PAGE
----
The hematologic system is blood and the blood forming structures. Blood is comprised of fluid and cells. The term for the fluid component is plasma . The cellular blood components are red blood cells, white blood cells and platelets. All of each type of cell originates from identical ancestor cells –hematopoietic stem cells.
The blood forming structures are the bone marrow and lymphoid tissue. The bone marrow is the spongy tissue in the center of many bones that produces blood stem cells. Those precursors in turn develop into red blood cells, white blood cells and platelets. Because of their role in blood production they constitute a subdivision of the system in general. It is thus termed the hematopoietic system. The World Health Organization recognizes and classifies diseases of the hematologic system in its current ICD publications as those of the blood and blood-forming organs.
The other functions of the hematologic system are the coordination of immune system function and the transport of oxygen and nutrients to tissues and cells and waste products from tissues and cells. The latter serves to integrate processes of the respiratory system, cardiovascular system and other systems of the body which are essential for life.
Pronunciation of Terms
Clotting proteins – Is the group of 13 different proteins in blood involved in the two pathways of coagulation – blood clot formation. They are vital for preventing or stopping bleeding into deep tissues and cavities of the body. The site of production is the liver.
Erythrocyte – Is another name for red blood cell.
Erythropoiesis – Is the production of red blood cells. It normally occurs in the bone marrow but in certain disease states can occur in other lymphoid tissues – namely the liver, spleen and lymph nodes. The name for this atypical production of red blood cells is extramedullary erythropoiesis.
Hematocrit – The volume of packed red cells in the bottom of a test tube of blood after spinning of the blood in a centrifuge expressed as a percentage. For example, if half of the cells settle to the bottom, the hematocrit is 50 percent.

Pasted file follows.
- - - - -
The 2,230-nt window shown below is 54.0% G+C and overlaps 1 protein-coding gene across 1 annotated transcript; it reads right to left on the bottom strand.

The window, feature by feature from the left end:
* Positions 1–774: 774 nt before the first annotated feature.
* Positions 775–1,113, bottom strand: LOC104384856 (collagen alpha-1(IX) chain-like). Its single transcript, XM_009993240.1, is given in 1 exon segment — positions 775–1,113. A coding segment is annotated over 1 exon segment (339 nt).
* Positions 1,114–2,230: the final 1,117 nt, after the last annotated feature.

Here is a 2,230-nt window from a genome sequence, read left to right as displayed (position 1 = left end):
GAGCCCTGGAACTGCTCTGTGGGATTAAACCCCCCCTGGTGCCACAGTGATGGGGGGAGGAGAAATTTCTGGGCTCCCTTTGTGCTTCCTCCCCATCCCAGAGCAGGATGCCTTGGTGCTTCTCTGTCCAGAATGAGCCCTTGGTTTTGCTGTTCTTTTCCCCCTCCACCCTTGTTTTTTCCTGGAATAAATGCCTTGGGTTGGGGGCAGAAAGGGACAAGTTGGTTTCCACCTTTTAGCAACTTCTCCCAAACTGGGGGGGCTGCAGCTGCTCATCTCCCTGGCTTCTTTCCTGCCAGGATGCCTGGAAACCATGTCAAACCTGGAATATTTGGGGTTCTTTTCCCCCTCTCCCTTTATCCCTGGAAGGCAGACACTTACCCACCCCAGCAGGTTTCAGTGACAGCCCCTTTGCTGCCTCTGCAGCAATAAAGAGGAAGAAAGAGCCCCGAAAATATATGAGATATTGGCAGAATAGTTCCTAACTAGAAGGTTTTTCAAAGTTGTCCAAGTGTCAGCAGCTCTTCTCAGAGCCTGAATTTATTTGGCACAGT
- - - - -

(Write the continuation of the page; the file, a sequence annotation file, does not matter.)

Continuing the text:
Hemoglobin (HB) (HGB) – Is the molecule that transports most of the oxygen in the blood of humans and other warm-blooded creatures. As the name denotes, it has heme and globin portions. The globin part is a sphere-shaped protein, of which there are 4 subunits. All 4 differ to varying degrees in their chemical structure but do bear some resemblance. Embedded within a cleft in the side of each globin subunit is a heme group. The heme group is a ring of carbon atoms with an iron ion (Fe++) embedded in its center. Because of its high affinity it takes up oxygen from the lungs where it is in high concentration. It then releases it to other tissues where the amount of oxygen is much lower. A portion of oxygen dissolves in blood plasma but typically 98.5% of it is bound to hemoglobin to form oxyhemoglobin.
Hemoglobin saturation is the extent to which the protein molecule is fully loaded with oxygen. It is a percentage of the maximum oxygen carrying capacity for a given pressure in blood which dissolved oxygen exerts. Hemoglobin gives blood its red color. The brightness of the red correlates with the degree of saturation though. That’s why blood in arteries is bright red and that in veins is dark red.
Oxygen carrying capacity is the maximum amount of O2 that a person’s blood can carry. The numbers can vary to some degree depending upon the partial pressure of O2 and if there is CO in the blood. But In most instances, 98.5% of O2 binds to HB; the remaining 1.5% dissolves in plasma. Therefore, it is for the most part, a function of the amount of Hb present in the blood.
Leukocyte – Is another name for white blood cell.
Lymphoid tissue – It is the tissue in the body that produces blood cells and/or antibodies. As such, it functions as a part of both the hematologic system and the immune system. The two main lymphoid organs are the bone marrow and thymus. Secondary lymphoid tissue includes the lymph nodes, lymph vessels, the spleen, tonsils, adenoids, Peyer’s patches and appendix. The bone marrow is where ancestors of all the blood cells originate. But these other sites are where all-important cell proliferation, maturation and differentiation occur.
Platelet – Is the smallest of the cellular blood components. It is one of the many irregularly shaped particles which form in the bone marrow from the fragmentation of its precursor – the megakaryocyte. It is essentially a portion of the cytoplasm of the cell and does not contain a nucleus. Its primary role is hemostasis – the body’s response to stop blood loss. In contrast to clotting proteins, platelets prevent or stop bleeding from small blood vessels and into superficial sites such as the skin and other epithelial structures such as the lining of the gastrointestinal tract or respiratory tract.
Red blood cells (RBCs) – Are the reddish cells in the blood which contain hemoglobin. They transport oxygen bound to the hemoglobin from the lungs to other tissues. In contrast to white blood cells they don’t have a nucleus.
Thrombocyte – Is an alternate term for platelet.
White blood cell (WBC) – Is any of the various types of colorless cells in the blood which have a nucleus and are involved in immune system function.